Role of calcium in monitor peptide-stimulated cholecystokinin release from perifused intestinal cells
Monitor peptide stimulates cholecystokinin (CCK) release from the intestine, but the cellular mechanisms responsible for this effect are uncertain. In the present study, the roles of membrane potential difference and calcium influx in monitor peptide-mediated CCK release were examined in a perifusion system containing isolated mucosal cells from the rat duodenum. This method represents an in vitro system in which CCK-releasing cells can be challenged with secretagogues or other maneuvers to study the dynamics of hormone secretion. High concentrations of KCl (50 mM), which reduce electrical potential difference across the cell membrane, caused the release of CCK. This effect was inhibited by the calcium channel blocker MnCl2. Monitor peptide stimulated CCK release in a dose-dependent manner at concentrations from 3 x 10-12 to 3 x 10-8 M. The requirement for extracellular calcium in secretagogue-stimulated release of CCK was investigated using ethylene glycol-bis(β-aminoethyl ether)-N,N,N',N'- tetraacetic acid (EGTA), a calcium chelator, and MnCl2. A calcium-free environment supplemented with 2 mM EGTA completely inhibited CCK secretion in response to stimulatory doses of monitor peptide. CCK secretion was restored when calcium was reintroduced into the system. Similarly, MnCl2 completely blocked monitor peptide-stimulated CCK release. These data indicate that membrane depolarization and monitor peptide stimulate the release of CCK through calcium-dependent mechanisms, suggesting that increases in intracellular calcium within CCK cells are likely to be important in CCK release.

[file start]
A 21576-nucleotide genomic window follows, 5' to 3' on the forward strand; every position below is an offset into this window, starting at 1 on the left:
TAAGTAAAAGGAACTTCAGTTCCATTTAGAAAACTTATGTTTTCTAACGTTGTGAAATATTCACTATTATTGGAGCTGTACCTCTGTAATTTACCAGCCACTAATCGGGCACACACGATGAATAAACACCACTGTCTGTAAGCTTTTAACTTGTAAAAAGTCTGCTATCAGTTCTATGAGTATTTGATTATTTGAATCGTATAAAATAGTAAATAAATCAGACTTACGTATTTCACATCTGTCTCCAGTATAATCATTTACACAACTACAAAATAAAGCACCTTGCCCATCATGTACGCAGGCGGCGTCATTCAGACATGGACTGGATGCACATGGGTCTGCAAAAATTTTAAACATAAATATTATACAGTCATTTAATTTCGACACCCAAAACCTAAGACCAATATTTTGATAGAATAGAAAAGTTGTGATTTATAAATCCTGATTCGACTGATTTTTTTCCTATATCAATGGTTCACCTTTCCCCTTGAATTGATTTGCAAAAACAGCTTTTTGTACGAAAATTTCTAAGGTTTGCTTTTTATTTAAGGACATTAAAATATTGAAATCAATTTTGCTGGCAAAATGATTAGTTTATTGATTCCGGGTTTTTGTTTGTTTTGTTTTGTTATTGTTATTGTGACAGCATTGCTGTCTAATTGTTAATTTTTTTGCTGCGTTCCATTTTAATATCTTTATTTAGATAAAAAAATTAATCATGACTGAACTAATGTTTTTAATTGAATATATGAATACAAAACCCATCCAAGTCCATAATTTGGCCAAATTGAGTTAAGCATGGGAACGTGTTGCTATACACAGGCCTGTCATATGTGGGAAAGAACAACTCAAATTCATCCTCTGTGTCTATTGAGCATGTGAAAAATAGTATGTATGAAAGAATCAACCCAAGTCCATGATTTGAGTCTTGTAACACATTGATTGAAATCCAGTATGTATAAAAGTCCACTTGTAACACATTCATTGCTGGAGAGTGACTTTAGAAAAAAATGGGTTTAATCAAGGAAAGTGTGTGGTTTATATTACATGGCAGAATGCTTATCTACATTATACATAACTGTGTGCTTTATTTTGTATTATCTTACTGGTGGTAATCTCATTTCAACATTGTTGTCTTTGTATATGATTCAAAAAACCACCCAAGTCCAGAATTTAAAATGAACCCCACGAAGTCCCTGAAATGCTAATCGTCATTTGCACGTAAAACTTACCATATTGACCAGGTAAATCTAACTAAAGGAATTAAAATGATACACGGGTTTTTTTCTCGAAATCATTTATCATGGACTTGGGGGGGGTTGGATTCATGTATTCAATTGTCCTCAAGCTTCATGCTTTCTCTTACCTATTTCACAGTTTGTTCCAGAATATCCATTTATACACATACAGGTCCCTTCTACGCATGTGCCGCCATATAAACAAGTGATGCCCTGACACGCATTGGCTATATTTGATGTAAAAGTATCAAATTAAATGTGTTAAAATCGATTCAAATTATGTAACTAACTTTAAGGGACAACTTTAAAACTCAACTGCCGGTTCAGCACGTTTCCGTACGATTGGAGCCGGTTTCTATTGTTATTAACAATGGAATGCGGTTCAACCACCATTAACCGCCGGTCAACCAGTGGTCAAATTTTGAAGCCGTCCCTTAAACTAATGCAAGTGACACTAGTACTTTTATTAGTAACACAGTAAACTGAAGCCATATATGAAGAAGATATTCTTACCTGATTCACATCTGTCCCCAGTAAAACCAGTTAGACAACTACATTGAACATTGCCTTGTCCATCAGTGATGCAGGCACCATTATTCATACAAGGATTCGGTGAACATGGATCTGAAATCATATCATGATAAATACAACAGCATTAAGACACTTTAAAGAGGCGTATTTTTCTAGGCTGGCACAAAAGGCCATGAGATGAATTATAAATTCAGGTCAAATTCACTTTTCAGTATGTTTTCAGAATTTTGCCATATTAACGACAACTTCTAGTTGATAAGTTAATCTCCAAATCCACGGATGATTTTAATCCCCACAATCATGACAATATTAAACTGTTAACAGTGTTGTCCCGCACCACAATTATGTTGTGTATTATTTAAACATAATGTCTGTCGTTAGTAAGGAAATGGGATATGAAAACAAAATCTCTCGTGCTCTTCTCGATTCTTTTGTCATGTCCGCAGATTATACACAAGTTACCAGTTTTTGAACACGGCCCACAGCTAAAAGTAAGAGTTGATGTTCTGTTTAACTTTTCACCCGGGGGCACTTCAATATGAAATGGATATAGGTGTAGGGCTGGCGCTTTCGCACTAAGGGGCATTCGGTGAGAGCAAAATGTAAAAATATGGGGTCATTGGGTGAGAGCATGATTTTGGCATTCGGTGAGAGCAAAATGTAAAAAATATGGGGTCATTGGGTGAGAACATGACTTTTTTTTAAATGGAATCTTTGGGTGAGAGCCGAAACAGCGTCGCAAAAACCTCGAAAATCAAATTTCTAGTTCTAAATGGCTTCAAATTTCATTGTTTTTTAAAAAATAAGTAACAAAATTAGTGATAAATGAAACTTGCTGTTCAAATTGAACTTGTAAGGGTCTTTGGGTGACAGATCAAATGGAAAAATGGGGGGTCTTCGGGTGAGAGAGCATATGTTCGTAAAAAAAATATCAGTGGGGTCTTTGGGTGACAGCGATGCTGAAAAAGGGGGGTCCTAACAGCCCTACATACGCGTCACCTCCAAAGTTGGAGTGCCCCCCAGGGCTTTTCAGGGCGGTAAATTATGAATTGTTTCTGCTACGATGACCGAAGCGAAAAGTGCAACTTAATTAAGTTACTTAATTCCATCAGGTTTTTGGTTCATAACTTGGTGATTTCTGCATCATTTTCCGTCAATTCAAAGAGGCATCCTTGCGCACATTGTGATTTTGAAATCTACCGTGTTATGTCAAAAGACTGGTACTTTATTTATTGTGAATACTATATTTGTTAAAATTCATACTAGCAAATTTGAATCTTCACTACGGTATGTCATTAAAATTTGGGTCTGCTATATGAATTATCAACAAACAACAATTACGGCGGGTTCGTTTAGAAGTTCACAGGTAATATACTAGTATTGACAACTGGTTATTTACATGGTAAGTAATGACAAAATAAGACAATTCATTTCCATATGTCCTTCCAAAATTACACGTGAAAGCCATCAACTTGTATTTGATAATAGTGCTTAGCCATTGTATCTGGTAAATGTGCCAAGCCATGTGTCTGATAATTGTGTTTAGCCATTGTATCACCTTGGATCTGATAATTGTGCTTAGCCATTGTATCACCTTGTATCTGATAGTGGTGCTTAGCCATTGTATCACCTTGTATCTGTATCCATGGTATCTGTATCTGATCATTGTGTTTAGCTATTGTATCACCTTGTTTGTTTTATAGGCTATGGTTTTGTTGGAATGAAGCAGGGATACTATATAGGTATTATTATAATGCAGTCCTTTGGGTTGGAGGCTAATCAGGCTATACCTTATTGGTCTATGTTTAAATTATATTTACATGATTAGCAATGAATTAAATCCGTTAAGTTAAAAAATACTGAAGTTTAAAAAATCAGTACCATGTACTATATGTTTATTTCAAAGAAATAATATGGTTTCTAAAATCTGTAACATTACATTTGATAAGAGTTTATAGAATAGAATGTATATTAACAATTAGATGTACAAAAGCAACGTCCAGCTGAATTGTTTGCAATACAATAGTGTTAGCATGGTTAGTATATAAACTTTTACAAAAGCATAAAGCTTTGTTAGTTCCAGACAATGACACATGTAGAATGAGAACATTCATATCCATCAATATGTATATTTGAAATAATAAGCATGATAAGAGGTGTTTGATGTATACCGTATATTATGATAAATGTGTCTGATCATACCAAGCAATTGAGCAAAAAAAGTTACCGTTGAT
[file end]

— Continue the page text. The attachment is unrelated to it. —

Bouras, EP; Misukonis, MA; Liddle, RA
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